How To Season A Wok And Keep It That Way

If you're the proud owner of a wok, there's a good chance it's made of either carbon steel or cast iron. These are some of the most common metals used to make many basic woks, and in either case, each material needs to be seasoned before you start using your pan to help prevent any rust from forming.

A wok is a great type of pan to have in your kitchen because there's so much you can do with it. With its flat bottom and deep well, it's designed to cook food at high heat and allow for easy tossing and flipping. That makes it the perfect tool for things like stir-frying and braising, but a wok is also great for things like steaming, deep-frying, and even indoor smoking.

There are several different ways you can go about seasoning a wok. The most common ingredient used to season a cast iron or carbon steel pan is fat like oil, lard, or shortening, but you can also use salt. And as far as the heating method, you can season your pan on the stovetop or in the oven. Whichever seasoning process you choose, each method will get the job done well as long as the proper steps are taken. 

How to season your wok on the stove or in the oven

The first step to seasoning your wok will always be to wash it first with soap and water to get rid of any factory oils and expose the metal so it's primed for seasoning. If you're using the stovetop, heat the pan over high heat until it begins to smoke and darken in color, burning off any impurities (if your wok has handles, be sure to cover them in aluminum foil so they don't burn). Once your pan has been heated high enough and then cooled, rub a high-smoke-point oil all over the inside and outside of the wok with a paper towel and heat again until smoking, flipping and tilting your pan around to form an oil coating over the entire wok.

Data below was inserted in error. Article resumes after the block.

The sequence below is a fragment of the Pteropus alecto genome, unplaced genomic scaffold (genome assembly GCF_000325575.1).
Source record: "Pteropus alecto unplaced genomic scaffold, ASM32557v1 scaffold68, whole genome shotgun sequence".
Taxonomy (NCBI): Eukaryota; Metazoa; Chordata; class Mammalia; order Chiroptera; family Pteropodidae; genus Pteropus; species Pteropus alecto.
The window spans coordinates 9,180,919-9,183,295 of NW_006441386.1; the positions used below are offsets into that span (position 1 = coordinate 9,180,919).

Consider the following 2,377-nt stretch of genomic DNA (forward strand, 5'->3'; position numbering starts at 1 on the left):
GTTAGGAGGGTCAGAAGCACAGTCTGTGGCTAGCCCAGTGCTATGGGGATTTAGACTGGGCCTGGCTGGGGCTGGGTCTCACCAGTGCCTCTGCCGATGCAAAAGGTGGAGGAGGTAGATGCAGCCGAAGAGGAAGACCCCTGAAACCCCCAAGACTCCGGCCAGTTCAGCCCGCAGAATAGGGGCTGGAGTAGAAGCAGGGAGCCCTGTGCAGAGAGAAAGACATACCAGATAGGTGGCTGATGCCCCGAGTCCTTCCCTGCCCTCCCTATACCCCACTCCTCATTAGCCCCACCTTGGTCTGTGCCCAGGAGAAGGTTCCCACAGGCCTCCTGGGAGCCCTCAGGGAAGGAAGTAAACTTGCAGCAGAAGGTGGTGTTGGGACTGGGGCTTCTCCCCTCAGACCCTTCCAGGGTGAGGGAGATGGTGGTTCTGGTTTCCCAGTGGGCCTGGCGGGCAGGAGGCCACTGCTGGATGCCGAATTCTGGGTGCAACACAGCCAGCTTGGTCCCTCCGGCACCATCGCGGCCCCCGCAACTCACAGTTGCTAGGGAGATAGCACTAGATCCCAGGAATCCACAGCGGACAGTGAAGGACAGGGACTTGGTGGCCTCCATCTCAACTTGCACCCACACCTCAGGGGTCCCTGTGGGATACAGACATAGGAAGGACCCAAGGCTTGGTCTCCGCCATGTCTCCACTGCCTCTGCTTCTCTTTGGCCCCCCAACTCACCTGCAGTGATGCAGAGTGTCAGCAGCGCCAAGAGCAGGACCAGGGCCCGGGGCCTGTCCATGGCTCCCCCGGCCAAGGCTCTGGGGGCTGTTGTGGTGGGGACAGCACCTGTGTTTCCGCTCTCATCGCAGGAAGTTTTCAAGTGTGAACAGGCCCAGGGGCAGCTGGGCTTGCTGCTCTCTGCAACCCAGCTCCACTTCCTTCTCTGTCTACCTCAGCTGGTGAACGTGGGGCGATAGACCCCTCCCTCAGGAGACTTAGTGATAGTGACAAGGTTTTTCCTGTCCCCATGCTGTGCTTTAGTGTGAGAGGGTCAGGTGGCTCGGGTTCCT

If you season your wok in the oven, the process is similar — but you can skip the initial heating. Simply place your pan on a foil-lined sheet pan, coat it with oil, and bake for 20 minutes at 450 degrees Fahrenheit. After seasoning with either method, rinse your wok with warm water and heat it on the stove again to make sure it's completely dried.

From there, maintaining a seasoned wok is easy: Simply continue to cook with it. The coating on your pan will only become more seasoned and effective the more you use it, and you can always repeat the process to refresh your wok's seasoned coating if needed.

Why should you season a wok, anyway?

When you season a wok, whether you do so on the stovetop or in the oven, you're essentially developing a protective layer over the entire pan called a patina. There are three main purposes for a patina and three reasons why you want your wok to have one.

First, the patina forms a coating that prevents rust from forming and protects the metal, keeping it safe from corrosion. Second, thanks to the oil, the patina creates a natural non-stick surface over your pan, so you don't end up having to clean a wok with food stuck on it. Ultimately, it's better protected and easier to cook with.

The third reason is that in the process of protecting your pan, seasoning helps add flavor to the food that you cook inside of it — building up seasoning and flavors from ingredients, salt, and spices over time and infusing those flavors into your food. It's a win-win-win, which is why you shouldn't skip out on seasoning that wok.